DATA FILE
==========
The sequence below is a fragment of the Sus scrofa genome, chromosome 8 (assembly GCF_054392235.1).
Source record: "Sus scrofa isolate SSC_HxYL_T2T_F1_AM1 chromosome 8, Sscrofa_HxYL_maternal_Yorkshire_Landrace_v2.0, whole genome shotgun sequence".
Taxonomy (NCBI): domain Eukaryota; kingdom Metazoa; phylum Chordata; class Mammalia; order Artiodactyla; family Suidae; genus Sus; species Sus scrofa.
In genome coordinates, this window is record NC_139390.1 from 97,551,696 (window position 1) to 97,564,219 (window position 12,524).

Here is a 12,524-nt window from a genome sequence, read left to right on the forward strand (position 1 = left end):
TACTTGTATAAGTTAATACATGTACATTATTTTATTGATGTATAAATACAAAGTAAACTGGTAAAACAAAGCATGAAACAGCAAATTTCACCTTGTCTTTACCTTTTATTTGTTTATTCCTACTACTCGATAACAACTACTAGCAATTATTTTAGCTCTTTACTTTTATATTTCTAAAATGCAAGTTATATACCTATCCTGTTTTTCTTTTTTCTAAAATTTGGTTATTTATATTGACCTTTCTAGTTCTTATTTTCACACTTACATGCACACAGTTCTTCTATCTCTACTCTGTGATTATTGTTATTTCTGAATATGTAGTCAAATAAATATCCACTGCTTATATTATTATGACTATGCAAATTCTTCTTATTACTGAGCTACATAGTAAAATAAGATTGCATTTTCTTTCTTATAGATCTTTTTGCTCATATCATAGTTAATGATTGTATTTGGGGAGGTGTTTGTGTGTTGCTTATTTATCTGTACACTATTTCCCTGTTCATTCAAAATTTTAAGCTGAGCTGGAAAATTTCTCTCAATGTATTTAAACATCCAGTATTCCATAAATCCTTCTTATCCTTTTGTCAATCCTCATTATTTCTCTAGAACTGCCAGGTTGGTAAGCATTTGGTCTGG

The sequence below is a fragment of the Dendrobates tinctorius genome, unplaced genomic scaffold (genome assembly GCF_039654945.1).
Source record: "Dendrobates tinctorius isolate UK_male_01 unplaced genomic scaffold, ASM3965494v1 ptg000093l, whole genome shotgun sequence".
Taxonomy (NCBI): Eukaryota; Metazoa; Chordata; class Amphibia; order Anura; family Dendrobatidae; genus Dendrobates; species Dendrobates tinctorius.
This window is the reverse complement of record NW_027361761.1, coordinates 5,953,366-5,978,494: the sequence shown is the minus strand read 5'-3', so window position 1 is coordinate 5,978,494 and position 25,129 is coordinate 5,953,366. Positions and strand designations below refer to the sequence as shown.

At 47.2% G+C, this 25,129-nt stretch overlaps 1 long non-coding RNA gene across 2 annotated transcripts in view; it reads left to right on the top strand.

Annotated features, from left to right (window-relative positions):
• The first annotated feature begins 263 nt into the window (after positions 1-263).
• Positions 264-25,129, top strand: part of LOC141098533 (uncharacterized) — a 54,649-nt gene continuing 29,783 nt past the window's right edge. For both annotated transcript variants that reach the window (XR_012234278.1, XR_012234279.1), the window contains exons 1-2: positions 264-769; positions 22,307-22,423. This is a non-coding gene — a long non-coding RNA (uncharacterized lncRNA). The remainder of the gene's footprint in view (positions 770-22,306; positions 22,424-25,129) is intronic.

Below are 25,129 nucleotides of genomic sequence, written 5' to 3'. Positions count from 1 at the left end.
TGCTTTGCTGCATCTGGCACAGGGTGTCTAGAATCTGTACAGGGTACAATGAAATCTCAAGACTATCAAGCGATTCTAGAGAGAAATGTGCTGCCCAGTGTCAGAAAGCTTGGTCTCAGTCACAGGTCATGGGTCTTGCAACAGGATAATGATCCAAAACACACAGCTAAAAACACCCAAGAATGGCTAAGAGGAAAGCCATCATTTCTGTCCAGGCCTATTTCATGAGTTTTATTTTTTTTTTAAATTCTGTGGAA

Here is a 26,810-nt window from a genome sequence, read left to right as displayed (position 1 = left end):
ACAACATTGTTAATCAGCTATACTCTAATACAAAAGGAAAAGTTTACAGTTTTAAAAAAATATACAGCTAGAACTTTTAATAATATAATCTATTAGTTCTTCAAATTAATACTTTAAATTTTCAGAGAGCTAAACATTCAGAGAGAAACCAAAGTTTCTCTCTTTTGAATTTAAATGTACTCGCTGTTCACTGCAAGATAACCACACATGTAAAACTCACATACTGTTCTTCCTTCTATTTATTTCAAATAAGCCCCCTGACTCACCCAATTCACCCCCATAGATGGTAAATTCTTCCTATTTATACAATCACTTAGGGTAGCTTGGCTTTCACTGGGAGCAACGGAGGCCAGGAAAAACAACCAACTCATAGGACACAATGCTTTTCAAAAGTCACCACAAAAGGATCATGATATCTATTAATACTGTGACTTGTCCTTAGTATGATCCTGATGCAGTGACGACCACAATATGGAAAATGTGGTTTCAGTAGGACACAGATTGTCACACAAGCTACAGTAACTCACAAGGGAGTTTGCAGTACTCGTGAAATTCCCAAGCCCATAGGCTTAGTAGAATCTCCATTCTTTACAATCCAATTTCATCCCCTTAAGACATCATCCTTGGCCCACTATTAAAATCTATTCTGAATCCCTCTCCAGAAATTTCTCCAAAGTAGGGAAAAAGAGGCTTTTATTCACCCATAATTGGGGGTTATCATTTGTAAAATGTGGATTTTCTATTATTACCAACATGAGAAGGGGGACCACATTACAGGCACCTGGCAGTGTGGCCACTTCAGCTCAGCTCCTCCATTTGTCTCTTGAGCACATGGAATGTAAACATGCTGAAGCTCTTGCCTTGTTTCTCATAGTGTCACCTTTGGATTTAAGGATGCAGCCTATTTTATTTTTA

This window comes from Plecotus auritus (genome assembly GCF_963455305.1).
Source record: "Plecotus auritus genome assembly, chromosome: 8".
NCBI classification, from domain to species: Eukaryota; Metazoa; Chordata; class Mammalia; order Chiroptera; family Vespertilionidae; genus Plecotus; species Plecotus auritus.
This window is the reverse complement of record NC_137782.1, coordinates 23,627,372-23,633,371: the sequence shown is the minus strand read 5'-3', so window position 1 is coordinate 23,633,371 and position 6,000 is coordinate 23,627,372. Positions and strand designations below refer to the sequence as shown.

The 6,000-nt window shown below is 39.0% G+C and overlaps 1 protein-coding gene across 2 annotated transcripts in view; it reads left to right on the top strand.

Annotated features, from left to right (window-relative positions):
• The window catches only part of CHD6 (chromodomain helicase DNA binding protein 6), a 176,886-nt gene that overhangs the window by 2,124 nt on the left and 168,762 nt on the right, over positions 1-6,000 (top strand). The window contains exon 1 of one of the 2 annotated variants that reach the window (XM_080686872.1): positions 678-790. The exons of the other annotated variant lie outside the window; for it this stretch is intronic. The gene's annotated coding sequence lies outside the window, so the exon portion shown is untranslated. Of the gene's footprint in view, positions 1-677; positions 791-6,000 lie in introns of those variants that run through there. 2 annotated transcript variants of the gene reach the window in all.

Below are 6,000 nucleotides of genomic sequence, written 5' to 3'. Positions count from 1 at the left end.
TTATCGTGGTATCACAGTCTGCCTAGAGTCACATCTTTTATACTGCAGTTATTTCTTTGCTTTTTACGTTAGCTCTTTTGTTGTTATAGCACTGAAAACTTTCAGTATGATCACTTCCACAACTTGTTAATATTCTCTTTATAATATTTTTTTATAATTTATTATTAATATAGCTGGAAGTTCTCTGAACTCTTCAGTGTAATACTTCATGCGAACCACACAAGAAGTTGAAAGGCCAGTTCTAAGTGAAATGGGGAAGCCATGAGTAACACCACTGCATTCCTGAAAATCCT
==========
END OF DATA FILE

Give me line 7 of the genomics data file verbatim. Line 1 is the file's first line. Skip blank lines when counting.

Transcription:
The sequence below is a fragment of the Dendrobates tinctorius genome, unplaced genomic scaffold (genome assembly GCF_039654945.1).